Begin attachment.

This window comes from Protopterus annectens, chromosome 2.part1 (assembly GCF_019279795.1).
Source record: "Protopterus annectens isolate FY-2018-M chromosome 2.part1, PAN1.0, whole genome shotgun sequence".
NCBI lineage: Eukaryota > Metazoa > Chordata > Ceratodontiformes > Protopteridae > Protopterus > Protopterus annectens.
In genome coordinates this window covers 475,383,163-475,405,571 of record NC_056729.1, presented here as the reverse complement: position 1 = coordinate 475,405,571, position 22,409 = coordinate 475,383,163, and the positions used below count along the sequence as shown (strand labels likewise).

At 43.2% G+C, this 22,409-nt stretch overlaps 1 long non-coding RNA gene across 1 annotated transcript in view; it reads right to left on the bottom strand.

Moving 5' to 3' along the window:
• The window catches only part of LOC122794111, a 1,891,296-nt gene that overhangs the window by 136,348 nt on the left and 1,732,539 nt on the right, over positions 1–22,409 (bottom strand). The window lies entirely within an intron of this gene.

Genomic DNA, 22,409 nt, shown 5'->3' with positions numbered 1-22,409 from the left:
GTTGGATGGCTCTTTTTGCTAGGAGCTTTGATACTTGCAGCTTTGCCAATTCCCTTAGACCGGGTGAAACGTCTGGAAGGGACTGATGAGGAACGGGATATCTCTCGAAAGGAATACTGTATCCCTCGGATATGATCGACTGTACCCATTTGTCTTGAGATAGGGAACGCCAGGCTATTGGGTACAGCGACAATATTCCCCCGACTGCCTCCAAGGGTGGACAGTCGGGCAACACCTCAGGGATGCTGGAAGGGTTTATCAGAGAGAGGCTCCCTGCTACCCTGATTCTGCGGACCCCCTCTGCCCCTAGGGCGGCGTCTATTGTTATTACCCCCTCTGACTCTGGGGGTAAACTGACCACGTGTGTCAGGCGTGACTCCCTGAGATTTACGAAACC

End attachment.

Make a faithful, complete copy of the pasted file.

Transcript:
This window comes from Protopterus annectens, chromosome 2.part1 (assembly GCF_019279795.1).
Source record: "Protopterus annectens isolate FY-2018-M chromosome 2.part1, PAN1.0, whole genome shotgun sequence".
NCBI lineage: Eukaryota > Metazoa > Chordata > Ceratodontiformes > Protopteridae > Protopterus > Protopterus annectens.
In genome coordinates this window covers 475,383,163-475,405,571 of record NC_056729.1, presented here as the reverse complement: position 1 = coordinate 475,405,571, position 22,409 = coordinate 475,383,163, and the positions used below count along the sequence as shown (strand labels likewise).

At 43.2% G+C, this 22,409-nt stretch overlaps 1 long non-coding RNA gene across 1 annotated transcript in view; it reads right to left on the bottom strand.

Moving 5' to 3' along the window:
• The window catches only part of LOC122794111, a 1,891,296-nt gene that overhangs the window by 136,348 nt on the left and 1,732,539 nt on the right, over positions 1–22,409 (bottom strand). The window lies entirely within an intron of this gene.

Genomic DNA, 22,409 nt, shown 5'->3' with positions numbered 1-22,409 from the left:
GTTGGATGGCTCTTTTTGCTAGGAGCTTTGATACTTGCAGCTTTGCCAATTCCCTTAGACCGGGTGAAACGTCTGGAAGGGACTGATGAGGAACGGGATATCTCTCGAAAGGAATACTGTATCCCTCGGATATGATCGACTGTACCCATTTGTCTTGAGATAGGGAACGCCAGGCTATTGGGTACAGCGACAATATTCCCCCGACTGCCTCCAAGGGTGGACAGTCGGGCAACACCTCAGGGATGCTGGAAGGGTTTATCAGAGAGAGGCTCCCTGCTACCCTGATTCTGCGGACCCCCTCTGCCCCTAGGGCGGCGTCTATTGTTATTACCCCCTCTGACTCTGGGGGTAAACTGACCACGTGTGTCAGGCGTGACTCCCTGAGATTTACGAAACC